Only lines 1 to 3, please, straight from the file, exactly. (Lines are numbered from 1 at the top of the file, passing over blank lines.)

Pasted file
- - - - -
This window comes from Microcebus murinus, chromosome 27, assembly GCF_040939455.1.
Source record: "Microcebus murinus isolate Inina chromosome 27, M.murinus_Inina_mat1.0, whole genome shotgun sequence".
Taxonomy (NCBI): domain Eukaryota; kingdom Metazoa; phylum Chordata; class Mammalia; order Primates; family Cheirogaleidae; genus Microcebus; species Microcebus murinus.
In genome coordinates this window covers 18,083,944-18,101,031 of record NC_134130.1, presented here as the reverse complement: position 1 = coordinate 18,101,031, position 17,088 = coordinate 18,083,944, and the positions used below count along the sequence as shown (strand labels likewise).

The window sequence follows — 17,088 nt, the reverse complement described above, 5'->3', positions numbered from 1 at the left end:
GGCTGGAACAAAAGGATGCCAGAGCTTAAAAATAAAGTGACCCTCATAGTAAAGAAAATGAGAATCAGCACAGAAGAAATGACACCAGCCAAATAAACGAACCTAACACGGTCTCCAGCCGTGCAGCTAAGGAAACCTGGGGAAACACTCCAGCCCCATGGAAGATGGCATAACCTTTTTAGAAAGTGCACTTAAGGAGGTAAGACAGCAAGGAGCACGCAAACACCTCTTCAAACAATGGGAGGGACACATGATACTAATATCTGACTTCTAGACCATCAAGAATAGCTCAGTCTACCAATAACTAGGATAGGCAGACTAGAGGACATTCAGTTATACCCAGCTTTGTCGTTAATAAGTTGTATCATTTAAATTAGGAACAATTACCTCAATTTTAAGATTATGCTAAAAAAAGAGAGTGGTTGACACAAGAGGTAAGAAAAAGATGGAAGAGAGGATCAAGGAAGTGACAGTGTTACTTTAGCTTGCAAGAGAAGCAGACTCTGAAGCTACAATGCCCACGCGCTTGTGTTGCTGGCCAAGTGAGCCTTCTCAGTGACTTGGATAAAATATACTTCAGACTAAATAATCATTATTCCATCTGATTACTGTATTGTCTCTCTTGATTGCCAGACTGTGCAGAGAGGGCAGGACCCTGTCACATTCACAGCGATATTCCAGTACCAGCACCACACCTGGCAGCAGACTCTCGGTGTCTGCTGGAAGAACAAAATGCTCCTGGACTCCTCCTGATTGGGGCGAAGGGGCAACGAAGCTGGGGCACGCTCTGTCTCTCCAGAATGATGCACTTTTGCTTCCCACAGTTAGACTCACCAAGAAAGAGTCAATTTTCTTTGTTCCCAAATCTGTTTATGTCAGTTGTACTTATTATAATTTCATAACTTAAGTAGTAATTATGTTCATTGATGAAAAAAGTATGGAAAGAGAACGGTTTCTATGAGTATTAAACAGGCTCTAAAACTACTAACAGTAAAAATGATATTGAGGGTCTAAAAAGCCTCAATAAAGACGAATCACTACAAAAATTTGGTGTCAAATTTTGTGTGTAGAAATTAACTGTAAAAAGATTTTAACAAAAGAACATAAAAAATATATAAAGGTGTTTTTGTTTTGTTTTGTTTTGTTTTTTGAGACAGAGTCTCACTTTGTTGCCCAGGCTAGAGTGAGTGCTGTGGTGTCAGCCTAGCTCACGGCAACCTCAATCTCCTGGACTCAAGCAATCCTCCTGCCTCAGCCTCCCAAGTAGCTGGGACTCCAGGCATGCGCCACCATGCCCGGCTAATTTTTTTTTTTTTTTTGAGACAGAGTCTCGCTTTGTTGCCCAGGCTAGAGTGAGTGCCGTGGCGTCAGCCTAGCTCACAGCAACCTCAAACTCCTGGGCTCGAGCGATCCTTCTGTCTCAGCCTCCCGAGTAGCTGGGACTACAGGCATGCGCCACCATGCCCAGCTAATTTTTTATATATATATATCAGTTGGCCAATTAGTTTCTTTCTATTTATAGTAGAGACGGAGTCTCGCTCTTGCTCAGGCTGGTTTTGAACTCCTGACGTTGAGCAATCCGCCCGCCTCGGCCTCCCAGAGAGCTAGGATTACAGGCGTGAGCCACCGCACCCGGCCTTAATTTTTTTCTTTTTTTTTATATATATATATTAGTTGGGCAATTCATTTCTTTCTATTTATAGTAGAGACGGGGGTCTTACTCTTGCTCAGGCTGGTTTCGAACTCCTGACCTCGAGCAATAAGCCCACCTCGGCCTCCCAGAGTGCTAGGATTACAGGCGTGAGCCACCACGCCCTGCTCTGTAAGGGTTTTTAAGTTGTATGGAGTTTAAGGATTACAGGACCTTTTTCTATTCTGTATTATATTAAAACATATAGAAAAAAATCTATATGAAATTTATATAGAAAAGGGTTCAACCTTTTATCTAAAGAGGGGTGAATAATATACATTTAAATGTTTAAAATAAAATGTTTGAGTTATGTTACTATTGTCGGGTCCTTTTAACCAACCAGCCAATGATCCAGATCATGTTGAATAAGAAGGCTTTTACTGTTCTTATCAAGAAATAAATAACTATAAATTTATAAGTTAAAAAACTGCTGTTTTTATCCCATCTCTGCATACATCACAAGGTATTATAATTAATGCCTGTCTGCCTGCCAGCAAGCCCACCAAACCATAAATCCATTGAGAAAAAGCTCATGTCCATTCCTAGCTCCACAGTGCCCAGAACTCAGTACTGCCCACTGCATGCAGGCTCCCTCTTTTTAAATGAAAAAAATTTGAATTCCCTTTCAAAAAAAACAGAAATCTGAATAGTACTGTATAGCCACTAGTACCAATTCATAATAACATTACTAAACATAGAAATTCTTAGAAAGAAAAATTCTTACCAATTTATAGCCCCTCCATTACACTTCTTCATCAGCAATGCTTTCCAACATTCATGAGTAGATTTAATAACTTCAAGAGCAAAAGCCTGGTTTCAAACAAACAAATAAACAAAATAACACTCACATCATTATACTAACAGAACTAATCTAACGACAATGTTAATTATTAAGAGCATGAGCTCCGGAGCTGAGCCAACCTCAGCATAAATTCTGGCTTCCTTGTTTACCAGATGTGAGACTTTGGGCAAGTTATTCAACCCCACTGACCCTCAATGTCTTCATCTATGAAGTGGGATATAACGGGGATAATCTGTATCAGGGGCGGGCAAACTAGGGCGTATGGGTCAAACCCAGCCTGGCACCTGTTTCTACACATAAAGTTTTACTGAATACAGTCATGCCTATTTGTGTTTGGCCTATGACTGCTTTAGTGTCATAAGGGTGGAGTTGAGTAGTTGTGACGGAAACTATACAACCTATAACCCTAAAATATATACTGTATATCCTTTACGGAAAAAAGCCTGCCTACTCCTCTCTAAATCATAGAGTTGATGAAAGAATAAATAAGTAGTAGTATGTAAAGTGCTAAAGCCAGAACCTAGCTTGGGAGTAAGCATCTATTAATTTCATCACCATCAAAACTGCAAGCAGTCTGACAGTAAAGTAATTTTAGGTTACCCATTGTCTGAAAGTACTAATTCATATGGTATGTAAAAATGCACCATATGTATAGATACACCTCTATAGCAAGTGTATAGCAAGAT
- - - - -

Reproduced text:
This window comes from Microcebus murinus, chromosome 27, assembly GCF_040939455.1.
Source record: "Microcebus murinus isolate Inina chromosome 27, M.murinus_Inina_mat1.0, whole genome shotgun sequence".
Taxonomy (NCBI): domain Eukaryota; kingdom Metazoa; phylum Chordata; class Mammalia; order Primates; family Cheirogaleidae; genus Microcebus; species Microcebus murinus.